CREDIT: AP Photo/David J. Phillip
The Export-Import bank announced Thursday that it would join a growing number of U.S. and international lending banks in ending the financing of coal-fired power plants overseas.
The Ex-Im bank’s new guidelines regarding the financing of fossil fuel plants align with the U.S.’s new position on avoiding financing coal plants overseas, and stipulate that the bank will no longer fund “high carbon intensity plants” unless they are located in the world’s poorest countries where no other practical power alternatives exist or if they employ carbon capture and sequestration technology.
“Without guidelines or limits, ever-increasing numbers of new coal plants worldwide will just continue to emit more carbon pollution into the air we breathe,” Ex-Im Chairman and President Fred P. Hochberg said.
The Ex-Im bank joins several other major lending banks — including the World Bank, the U.S. Trade and Development Agency, the European Investment Bank and the European Bank for Reconstruction and Development (EBRD) — in shifting away from financing coal plants overseas. The EBRD cited coal’s impact on climate change as reasoning for their announcement.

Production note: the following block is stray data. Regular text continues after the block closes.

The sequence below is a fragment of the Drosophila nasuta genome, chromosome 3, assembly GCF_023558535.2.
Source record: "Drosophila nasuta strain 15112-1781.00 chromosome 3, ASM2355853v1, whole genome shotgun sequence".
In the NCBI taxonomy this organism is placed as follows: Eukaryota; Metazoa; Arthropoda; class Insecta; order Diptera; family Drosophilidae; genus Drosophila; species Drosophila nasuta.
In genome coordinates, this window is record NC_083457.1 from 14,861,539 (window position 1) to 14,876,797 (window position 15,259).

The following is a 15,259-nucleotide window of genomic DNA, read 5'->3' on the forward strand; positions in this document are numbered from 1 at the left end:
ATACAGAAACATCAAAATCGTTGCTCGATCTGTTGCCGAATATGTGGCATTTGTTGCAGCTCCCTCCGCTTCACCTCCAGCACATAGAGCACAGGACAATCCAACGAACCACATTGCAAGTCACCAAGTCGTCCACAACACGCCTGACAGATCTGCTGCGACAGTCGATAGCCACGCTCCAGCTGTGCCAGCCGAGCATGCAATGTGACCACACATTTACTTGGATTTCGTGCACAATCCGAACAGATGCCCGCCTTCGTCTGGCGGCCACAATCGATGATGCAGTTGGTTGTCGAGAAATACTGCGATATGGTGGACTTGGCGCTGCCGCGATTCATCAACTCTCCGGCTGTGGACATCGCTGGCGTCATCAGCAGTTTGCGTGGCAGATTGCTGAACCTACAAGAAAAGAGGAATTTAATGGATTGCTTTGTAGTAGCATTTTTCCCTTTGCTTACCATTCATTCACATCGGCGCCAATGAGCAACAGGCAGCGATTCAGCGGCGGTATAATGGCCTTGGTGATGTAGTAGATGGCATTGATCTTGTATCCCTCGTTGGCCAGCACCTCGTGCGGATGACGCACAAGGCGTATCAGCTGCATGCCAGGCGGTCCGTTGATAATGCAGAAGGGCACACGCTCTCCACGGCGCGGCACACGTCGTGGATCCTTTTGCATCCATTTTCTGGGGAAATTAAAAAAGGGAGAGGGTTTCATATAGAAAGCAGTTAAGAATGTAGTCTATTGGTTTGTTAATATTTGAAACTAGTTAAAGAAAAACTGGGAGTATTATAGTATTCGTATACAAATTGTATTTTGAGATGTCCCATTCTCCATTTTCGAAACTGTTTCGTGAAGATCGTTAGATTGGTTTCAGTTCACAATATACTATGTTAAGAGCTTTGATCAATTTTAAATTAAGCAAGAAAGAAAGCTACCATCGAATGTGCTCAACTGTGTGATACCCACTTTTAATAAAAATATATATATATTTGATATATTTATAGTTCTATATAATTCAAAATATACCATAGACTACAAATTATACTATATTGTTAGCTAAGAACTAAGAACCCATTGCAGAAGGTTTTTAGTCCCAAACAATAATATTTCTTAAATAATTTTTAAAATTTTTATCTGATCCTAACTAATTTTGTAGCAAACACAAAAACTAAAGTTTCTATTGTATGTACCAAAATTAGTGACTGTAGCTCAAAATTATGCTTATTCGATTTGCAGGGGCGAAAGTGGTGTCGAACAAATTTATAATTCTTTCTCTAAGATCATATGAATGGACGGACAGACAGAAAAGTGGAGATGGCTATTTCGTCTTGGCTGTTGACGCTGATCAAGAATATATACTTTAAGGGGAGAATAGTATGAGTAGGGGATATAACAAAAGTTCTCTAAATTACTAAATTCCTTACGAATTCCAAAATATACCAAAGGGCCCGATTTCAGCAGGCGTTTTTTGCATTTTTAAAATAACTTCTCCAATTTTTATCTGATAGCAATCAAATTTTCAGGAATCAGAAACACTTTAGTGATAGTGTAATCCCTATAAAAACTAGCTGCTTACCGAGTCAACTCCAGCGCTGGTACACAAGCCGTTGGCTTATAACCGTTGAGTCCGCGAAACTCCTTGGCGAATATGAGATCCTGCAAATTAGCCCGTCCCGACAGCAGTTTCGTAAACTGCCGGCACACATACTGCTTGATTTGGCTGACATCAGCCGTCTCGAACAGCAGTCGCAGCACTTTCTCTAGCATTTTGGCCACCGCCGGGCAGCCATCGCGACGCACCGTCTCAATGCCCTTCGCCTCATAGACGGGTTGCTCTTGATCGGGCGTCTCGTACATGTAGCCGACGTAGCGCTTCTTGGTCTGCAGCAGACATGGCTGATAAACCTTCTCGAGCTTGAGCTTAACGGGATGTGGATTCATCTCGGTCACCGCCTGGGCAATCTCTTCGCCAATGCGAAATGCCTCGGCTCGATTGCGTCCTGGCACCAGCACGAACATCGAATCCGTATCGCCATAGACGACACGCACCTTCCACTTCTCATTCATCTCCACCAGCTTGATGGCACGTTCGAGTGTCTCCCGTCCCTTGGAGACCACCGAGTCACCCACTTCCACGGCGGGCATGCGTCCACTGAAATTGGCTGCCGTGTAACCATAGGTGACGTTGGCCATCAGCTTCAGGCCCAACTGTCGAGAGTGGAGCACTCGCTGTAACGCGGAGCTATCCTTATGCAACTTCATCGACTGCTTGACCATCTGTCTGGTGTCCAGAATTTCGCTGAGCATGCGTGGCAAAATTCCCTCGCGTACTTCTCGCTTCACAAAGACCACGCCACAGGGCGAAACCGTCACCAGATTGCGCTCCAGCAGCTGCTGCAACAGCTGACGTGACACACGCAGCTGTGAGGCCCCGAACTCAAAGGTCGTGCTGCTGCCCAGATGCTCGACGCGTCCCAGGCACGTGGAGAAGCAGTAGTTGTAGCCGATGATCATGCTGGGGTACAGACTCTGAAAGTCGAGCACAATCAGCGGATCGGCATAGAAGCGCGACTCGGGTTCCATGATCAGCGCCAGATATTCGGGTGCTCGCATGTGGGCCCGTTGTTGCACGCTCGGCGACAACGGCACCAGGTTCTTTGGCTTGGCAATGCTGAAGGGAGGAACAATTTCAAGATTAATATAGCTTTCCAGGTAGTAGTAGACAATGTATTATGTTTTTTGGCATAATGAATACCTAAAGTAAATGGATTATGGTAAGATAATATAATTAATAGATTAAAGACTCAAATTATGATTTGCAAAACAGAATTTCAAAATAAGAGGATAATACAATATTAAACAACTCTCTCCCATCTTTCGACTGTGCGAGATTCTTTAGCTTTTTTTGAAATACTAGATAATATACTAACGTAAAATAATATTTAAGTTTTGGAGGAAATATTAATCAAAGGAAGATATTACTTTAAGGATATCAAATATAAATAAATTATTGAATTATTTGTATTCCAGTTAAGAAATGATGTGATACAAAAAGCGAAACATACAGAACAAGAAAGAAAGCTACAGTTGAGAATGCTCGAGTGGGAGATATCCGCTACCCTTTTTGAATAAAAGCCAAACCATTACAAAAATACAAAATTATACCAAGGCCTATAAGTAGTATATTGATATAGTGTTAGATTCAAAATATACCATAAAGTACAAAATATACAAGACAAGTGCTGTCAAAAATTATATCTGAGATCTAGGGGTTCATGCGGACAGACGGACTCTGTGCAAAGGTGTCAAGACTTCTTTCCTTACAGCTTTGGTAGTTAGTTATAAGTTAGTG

“We cannot use carbon without having a thought about what the impact of climate change is going to be,” Riccardo Puliti, Head of the EBRD’s Energy and Natural Resources division told Bloomberg. “There is a climate-change problem, and there are actions to be undertaken in order to solve it.”
The Since 1994, the Ex-Im bank has spent about $3.4 billion on coal-fired power plants. That’s less than the World Bank, which spent about $5.3 billion, a value topped only by the Japan Bank For International Cooperation, which hasn’t announced an end to its coal financing.
Lending banks aren’t the only ones signing off on coal financing. Several other governments — including Britain, Sweden, Norway and Finland — have also pledged to halt their financing of overseas coal plants. This growing number of banks and governments could make a real difference in the future of overseas coal, Jake Schmidt, director of international climate policy at the Natural Resources Defense Council told Bloomberg.
“If these development banks show that they aren’t interested, then those projects have a much harder hurdle with the private capital market,” Schmidt said. “If they don’t fund coal projects, and these projects don’t get funding elsewhere, then the carbon pollution from these projects won’t occur.”
Still, the announcements don’t yet spell the end of new overseas coal plants. Last week, the Asian Development Bank announced it would be lending $900 million to finance a new coal plant in Pakistan, despite a “no” vote from the U.S. during the decision-making process. And though the recent banks’ and governments’ announcements mark a shift away from coal, this will not completely end coal financing — the Ex-Im bank’s new policy, for instance, doesn’t prevent the bank from financing new coal mines.